Second- I also want to speak about the discussion about Adam/Eve and behaviorism. There are several things going on here: first ones opinion of scripture and it’s interpretation. While some take Genesis stories literally (I mean word for word)—I believe there is an element of storytelling. God can be creative, right? This helps me think outside the box when it comes to what happens. Also, God as omniscient AND as Creator means He can see angles we cannot. Something as created beings we cannot comprehend fully. Similarity, just because you create something to behave it a certain way doesn’t mean it’s bad. A chemist might mix chemicals that don’t match to study its reaction, to find ways to better the formulas, etc. Gods reason? —I leave that with Him. I figure he knows better than me. Finally—the author of the text maybe was writing what is culturally appropriate and we don’t fully understand that either since we’re so far removed.

          This is an awesome blog thank you!

          1. Hey there Sara Ann

            This is great dialogue, as I’ve never been able to discuss the intersection of theology and autism. I agree that this is a great blog to start the conversation.

            Years ago when my oldest (Autistic) son was very little, I pulled back from the church because I never saw a place in scripture for those that didn’t understand the Gospel message. It seemed very much black and white in that you either accepted Jesus and were saved or didn’t and weren’t. Never did I see anything about being able to comprehend the story line itself.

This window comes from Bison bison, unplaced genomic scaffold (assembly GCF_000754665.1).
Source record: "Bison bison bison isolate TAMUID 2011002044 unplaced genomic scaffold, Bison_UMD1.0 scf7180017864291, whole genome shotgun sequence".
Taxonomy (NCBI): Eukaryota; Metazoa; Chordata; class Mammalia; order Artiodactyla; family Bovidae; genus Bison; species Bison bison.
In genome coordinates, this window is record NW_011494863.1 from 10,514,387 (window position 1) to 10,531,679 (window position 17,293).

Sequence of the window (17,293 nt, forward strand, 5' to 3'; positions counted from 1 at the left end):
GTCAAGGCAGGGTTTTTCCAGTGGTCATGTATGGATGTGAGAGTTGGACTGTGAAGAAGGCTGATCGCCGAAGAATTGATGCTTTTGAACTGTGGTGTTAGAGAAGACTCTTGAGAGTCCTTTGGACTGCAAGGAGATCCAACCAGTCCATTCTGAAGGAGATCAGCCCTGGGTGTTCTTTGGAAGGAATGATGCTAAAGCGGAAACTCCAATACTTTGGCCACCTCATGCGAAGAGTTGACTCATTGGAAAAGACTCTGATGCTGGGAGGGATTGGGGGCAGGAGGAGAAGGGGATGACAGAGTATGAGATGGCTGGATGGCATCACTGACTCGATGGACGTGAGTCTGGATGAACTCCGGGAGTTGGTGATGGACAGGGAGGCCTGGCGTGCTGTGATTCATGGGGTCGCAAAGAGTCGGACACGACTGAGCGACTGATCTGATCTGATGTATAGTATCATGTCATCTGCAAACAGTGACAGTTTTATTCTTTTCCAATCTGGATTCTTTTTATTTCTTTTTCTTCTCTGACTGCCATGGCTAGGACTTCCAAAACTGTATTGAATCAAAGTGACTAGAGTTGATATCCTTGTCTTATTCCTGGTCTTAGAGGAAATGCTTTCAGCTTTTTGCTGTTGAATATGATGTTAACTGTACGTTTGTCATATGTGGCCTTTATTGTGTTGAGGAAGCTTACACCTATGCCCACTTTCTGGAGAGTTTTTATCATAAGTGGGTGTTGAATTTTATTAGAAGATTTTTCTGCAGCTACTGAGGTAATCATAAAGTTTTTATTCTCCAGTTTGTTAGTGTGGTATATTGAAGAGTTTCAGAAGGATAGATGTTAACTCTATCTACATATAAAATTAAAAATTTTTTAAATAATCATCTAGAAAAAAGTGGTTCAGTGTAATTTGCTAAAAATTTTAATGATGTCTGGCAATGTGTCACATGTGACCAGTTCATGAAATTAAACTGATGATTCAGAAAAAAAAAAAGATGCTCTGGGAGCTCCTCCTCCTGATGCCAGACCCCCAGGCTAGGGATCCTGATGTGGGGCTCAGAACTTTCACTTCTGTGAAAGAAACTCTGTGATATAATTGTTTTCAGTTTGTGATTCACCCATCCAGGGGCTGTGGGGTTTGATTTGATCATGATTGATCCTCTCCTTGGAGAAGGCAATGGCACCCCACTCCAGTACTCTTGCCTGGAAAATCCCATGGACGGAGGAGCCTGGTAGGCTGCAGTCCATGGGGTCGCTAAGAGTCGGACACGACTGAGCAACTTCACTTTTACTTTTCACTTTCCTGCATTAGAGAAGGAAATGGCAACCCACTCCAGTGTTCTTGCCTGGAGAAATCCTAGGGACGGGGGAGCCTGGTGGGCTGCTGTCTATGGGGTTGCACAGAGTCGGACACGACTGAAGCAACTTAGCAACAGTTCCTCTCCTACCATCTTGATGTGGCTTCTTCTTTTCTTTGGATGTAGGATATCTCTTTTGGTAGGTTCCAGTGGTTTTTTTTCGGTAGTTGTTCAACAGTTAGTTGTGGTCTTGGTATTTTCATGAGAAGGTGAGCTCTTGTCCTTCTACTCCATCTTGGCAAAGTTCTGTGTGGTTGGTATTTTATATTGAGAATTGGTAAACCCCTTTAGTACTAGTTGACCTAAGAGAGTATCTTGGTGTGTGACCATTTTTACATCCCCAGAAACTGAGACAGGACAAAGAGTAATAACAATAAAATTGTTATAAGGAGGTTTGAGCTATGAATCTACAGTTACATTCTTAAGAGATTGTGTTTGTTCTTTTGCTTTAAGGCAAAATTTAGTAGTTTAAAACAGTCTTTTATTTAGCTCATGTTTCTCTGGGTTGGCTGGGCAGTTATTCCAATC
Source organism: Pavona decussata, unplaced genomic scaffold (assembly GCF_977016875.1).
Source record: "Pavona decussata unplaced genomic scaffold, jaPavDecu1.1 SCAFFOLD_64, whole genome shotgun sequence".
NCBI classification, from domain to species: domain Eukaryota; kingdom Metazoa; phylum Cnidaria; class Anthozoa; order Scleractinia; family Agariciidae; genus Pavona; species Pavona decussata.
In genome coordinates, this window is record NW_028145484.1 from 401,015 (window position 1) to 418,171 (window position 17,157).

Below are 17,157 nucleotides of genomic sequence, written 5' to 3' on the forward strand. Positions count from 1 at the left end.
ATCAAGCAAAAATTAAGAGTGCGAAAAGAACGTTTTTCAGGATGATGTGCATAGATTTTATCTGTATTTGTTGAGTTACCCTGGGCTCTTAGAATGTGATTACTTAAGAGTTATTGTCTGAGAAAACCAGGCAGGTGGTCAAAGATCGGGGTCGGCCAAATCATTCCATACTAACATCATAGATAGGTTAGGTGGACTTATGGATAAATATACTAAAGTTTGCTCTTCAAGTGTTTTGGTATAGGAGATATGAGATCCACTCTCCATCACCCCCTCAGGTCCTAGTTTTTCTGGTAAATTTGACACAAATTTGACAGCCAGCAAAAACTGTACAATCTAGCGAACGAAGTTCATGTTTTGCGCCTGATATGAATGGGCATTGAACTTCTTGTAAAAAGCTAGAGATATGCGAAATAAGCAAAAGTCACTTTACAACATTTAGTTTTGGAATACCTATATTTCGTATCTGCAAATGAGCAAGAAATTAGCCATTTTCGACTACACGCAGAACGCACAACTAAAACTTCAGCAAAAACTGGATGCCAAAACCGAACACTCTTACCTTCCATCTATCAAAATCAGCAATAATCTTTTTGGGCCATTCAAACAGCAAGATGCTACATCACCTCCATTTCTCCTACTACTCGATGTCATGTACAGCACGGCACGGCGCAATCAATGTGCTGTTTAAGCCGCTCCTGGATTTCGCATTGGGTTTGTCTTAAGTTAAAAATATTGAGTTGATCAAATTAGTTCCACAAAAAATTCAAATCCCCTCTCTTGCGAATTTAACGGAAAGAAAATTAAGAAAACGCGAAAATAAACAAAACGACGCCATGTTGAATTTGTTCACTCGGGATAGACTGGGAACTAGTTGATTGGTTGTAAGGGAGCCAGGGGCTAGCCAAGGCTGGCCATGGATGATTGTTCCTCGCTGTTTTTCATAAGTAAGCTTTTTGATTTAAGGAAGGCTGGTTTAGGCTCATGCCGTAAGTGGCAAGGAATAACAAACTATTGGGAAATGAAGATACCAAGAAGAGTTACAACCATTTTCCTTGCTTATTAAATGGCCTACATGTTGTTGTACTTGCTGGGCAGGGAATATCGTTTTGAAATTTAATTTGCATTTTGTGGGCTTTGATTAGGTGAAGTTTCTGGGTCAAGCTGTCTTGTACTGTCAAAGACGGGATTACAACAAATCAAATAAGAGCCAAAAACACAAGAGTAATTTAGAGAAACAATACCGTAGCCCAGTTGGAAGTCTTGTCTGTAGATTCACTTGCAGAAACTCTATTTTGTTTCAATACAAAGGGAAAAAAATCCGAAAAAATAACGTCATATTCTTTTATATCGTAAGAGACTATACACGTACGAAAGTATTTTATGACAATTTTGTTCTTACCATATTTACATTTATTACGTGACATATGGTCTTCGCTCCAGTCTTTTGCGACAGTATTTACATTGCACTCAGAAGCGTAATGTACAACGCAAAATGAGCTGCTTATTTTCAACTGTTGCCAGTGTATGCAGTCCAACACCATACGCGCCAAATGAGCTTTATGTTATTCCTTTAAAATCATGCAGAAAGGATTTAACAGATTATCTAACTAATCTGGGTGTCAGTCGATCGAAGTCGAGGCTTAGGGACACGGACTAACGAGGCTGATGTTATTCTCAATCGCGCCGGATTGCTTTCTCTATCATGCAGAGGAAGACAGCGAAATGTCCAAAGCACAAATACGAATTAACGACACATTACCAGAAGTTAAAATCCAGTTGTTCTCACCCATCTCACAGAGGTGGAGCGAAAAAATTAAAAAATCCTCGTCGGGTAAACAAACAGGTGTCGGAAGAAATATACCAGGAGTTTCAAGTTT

Years later, as I’ve developed a vocabulary surrounding topics like autism, trauma, and behavior, I am finding other areas of concern, as scripture also doesn’t differentiate between sin and neurodiversity. I’m not sure the church has really wrestled with this yet, but I certainly welcome the discussion here if nowhere else.

            It saddens me to see the lost opportunities after the expulsion of Adam and Eve to use the Garden further as more of an incubator for humanity. It seems like Humanity was removed from the egg before the egg was fully developed here, and I can’t agree with the judgement on humanity if we weren’t ready for the tasks at hand.

            As I learned more about autism and the nervous system, I thought back to whether or not Adam and Eve couldn’t just have been overwhelmed rather than pegged for being sinful, and I had a strong reaction to the narrative altogether.

            These are things I hope to discuss with my pastor and the elders in the near future as well as a fictitious first person narrative exploring the life of Adam. As I read the text, neither he nor Eve were given the opportunity to share their side of the story, and as someone who carries the name “Adam” myself, I feel the need to raise my hand and try to address these concerns.

            Thanks again for the meaningful dialogue.


          2. Your welcome and thank you! I am really trying hard to open people’s senses about what they talk about and how it would look to those not neurotypical. I believe you have helped me there 😉

            I see your points about not being fully “developed” … I think the Genesis story points to even those who are typical that we are inherently flawed. All of us. Regardless of neuro type. Maybe the writer just described it as far as his (definitely a guy) could interpret and maybe as Scripture the bigger message is the one we’re supposed to hear.
            There are two stories from the Garden in Genesis (chapter 1 and chapter 2) and in one God even is sad because Adam/Eve were forced out.